Mental Health Services in Ballarat – Ministerial Response

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Original constituency question from Juliana Addison MP to Parliament –

My question is directed to the Minister for Mental Health.

Following the tabling of the final report of the Royal Commission into Victoria’s Mental Health System, how will Ballarat community members who experience mental illness access better treatment, care and support as a result of the recommendations handed down in the final report from the Royal Commission into Victoria’s Mental Health System?

The final report is 3195 pages, following two years of community consultation, the contribution of 12 500 Victorians, the advice of experts and the careful deliberations of the commissioners. We welcome the 65 additional recommendations, and I am pleased that the government will adopt every recommendation.

Mental health impacts all of us, either directly or indirectly. I am confident that by rebuilding our entire mental health system we will provide the quality care all Victorians deserve and will save lives.


Response from the Hon James Merlino MP, Minister for Mental Health (23rd April 2021)  –

I thank the Member for Wendouree for her question.

We know that the current mental health system is letting down people who need it most. In rural and regional areas this is exacerbated by a lack of local services as well as limited availability of specialist expertise, private mental healthcare or services for infants, children and young people. Workforce shortages are also more pronounced in rural and regional areas and, most concerningly, self-harm and suicide rates are higher in rural and regional Victoria than in metropolitan areas.

The Royal Commission’s final report presents a vision for a future mental health and wellbeing system that adapts and responds to the needs of all Victorians. In recognition of the additional challenges that regional Victorians such as those in Ballarat face, a number of recommendations will have particular benefits for rural and regional communities.

The future mental health and wellbeing system envisaged by the Royal Commission will provide a more holistic approach to good mental health and wellbeing across the community and help people to access the right treatment and support for their individual needs, close to home.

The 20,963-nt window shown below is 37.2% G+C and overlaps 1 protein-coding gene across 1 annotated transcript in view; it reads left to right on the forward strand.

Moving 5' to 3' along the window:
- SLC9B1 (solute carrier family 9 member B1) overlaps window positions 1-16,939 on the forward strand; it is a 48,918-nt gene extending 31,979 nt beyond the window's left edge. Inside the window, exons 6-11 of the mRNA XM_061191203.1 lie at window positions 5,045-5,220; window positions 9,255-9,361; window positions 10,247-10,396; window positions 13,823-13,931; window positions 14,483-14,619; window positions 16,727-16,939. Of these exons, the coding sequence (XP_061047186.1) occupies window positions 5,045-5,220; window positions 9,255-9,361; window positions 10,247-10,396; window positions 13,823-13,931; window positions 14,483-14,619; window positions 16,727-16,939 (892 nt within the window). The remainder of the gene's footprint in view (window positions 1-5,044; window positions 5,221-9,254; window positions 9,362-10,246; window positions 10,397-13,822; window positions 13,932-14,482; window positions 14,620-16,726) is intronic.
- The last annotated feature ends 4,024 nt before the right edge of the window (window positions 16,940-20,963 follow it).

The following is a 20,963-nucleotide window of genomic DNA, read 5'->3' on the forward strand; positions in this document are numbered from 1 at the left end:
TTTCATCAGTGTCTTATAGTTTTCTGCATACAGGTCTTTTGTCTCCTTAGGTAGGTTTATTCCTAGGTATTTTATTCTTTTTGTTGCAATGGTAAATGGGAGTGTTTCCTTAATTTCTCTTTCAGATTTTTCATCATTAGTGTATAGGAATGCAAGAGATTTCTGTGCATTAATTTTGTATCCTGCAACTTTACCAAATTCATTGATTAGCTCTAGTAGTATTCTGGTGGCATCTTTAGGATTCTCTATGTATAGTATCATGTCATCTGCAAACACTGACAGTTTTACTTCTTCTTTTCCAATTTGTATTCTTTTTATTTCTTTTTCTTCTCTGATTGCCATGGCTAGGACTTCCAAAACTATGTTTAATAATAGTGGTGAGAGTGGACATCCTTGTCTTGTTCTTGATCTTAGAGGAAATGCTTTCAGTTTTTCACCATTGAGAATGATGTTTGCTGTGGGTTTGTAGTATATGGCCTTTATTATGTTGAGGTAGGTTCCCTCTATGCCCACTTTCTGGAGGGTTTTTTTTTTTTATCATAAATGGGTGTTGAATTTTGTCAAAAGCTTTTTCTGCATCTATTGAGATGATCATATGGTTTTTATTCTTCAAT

In the future system, most people who need treatment, care and support will access the system through new and refreshed Local Mental Health and Wellbeing Services. Local services will make it easier for people of all ages to get help earlier, before they reach crisis point. They will also provide a clear and easy-to-navigate pathway to higher intensity services and other social services, as required.

The precise location of the new local services will be informed by demand modelling. However, for those operating in regional Victoria, additional resources will be provided to ensure they can deliver services to small or geographically isolated rural communities. Further, new digital service delivery initiatives that increase accessibility and meet the needs of local communities will be trialled.

To address long standing workforce shortages, new incentives will also be introduced to support the attraction and retention of the mental health and wellbeing workforce in rural and regional areas.

A fundamental change recommended by the Royal Commission is to realign existing mental health and wellbeing service boundaries and create eight regions. We will work to ensure that these revised boundaries for regions align with planning and service delivery boundaries for health and other social services, and other existing boundaries such as Primary Health Networks and alcohol and other drug service catchments.

These new regions will serve as the foundation in improving the provision and delivery of mental health. In each region, there will be two parallel systems in operation. One will be a system for adults and older adults, and the other for infants, children and young people. This system will operate across every electorate across Victoria.

Importantly, to ensure the system remains relevant to the community it serves, each region will have a legislated Regional Mental Health and Wellbeing Board to lead engagement with their respective communities and undertake workforce, service and capital planning for mental health and wellbeing services in their area.

Critically, Boards will include at least one person with lived experience of mental illness or psychological distress and one person with lived experience as a family member or carer. As was the case throughout the Royal Commission’s tenure, the voices of Victorians, including those living in Ballarat, will continued to be valued and heard.

Overall, the Royal Commission’s reforms will support those in Ballarat and other regional communities to have better access to specialist and developmentally appropriate mental health treatment, care and support closer to home.